May 3, 2021 Reading Time: 5 minutes

On April 30, 2021, Seeking Alpha wrote the following about an escalating regulatory onslaught in China:

“Taking a page from the Ant Group playbook, China has imposed sweeping restrictions on the fast-growing financial divisions of 13 companies including Tencent (OTCPK:TCEHY), ByteDance (BDNCE), JD.com (NASDAQ:JD), Meituan (OTCPK:MPNGF) and Didi (DIDI). The requirements include stricter compliance when listing abroad, as well as curbs on information monopolies and the gathering of personal data. Companies must also restructure their financial units into holding companies and sever “improper links” between their existing payments services and financial products.” 

This move by Chinese state regulators seems to be riding on the momentum from actions taken against Chinese billionaire Jack Ma back in late 2020. Chinese security regulators took aggressive action against the innovative Chinese financial tech firm Ant Group by canceling their IPO following Ma’s criticism of the Chinese banking system. Ma subsequently disappeared from the public eye for months after being summoned to meet with state authorities. 

On February 23, 2021, CNN Business reported that there was reason to believe that the Chinese government would be drastically altering Ant Group in what could be seen as punishment for speaking ill of Chinese state banks when it writes,

“The reports suggest that the Alibaba-affiliated company may now have to follow rules similar to those required of traditional Chinese banks — a move that could force it to scale down its aspirations to be a dominant force in the tech world.”

On April 13, 2021, CNN Business gives an update when it confirms,

“Chinese regulators have ordered Ant Group, which owns the hugely popular Alipay app, to overhaul its operations and become a financial holding company supervised by the central bank. The announcement late on Monday came just days after Ma’s online shopping giant Alibaba was hit with a record $2.8 billion antitrust fine.”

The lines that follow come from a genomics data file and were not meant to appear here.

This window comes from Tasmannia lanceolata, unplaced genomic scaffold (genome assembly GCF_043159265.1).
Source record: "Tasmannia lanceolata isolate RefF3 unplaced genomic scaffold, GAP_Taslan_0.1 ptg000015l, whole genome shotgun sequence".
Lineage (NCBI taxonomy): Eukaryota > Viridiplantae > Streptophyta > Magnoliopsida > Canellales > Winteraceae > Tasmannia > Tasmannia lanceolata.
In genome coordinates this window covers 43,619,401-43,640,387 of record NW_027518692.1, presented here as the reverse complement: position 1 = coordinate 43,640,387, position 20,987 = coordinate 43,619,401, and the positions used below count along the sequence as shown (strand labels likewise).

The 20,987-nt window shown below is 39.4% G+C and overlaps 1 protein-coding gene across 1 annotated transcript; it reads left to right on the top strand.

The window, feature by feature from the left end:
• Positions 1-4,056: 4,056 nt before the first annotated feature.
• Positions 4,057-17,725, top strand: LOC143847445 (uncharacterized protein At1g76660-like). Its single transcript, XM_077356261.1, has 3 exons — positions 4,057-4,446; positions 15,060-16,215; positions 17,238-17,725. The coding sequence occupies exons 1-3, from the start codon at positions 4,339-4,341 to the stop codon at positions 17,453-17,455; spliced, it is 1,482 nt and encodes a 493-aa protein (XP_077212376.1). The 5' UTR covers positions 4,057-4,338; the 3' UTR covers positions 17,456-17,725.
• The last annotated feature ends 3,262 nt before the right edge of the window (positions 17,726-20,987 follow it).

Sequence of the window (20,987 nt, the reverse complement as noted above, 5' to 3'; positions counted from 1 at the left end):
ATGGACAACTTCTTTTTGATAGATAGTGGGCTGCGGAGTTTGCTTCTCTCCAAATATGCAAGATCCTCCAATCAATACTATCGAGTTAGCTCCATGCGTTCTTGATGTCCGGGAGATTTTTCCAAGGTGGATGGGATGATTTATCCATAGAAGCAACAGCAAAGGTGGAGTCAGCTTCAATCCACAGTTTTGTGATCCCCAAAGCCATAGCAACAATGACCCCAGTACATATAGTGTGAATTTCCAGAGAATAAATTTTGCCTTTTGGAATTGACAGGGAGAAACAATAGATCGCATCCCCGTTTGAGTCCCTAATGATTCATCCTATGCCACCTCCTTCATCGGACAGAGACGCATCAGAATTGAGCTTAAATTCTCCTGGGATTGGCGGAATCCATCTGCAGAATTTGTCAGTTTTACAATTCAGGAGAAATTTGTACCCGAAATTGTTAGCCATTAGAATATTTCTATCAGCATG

The move seems to be the Chinese Communist Party’s way of making an example of Jack Ma and Ant Group by forcing the once-innovative fintech firm to become the equivalent of a state bank. Ma’s feud with the CCP began when he made critical remarks about China’s outdated state banking system during a conference, making the case for an innovative company like Ant Group.

Now the same fate has been dealt to the 13 Chinese tech giants, which would not only render them far less dynamic and innovative but also turn them into surveillance tools for the CCP to gather more data on consumers. 

CNN summarizes the demands of the CCP when it writes,

“The regulators laid out seven demands, starting with the requirement that “all financial activities be included in financial supervision, and financial businesses must be licensed to operate.” The way tech firms run their financial units should become more “standardized,” the central bank added, and should in some cases require them to apply to set up financial holding companies.”

A Closer Look at the Fintech Onslaught

This development is interesting given China’s unique economic position as a highly authoritarian regime with a fast-growing economy. It was once thought by many Western observers that economic liberalization and growth in China would give way to liberal democratic reforms. That is because when living standards increase people start to ask more questions as they become more educated and less concerned with where their next meal comes from. Furthermore, highly advanced economies need dynamic and innovative companies that can compete on the global stage, which requires liberalization of regulations both economic and social. Liberalization gives way to foreign influences and cultural exchanges which further weakens the power of the CCP to maintain an iron grip on everything its citizens see and do. 

As demonstrated by Jack Ma and Ant Group, the development of highly advanced tech firms has created tension and questions about the antiquated state-owned banking system which gives way to questions about the capabilities of the CCP itself. All these factors pose a considerable problem for the Chinese government.

CNN Business reports on a development back in March 2021 that provides evidence that this could be the case when it writes that even the Chinese President was taking notice of the behavior of tech firms,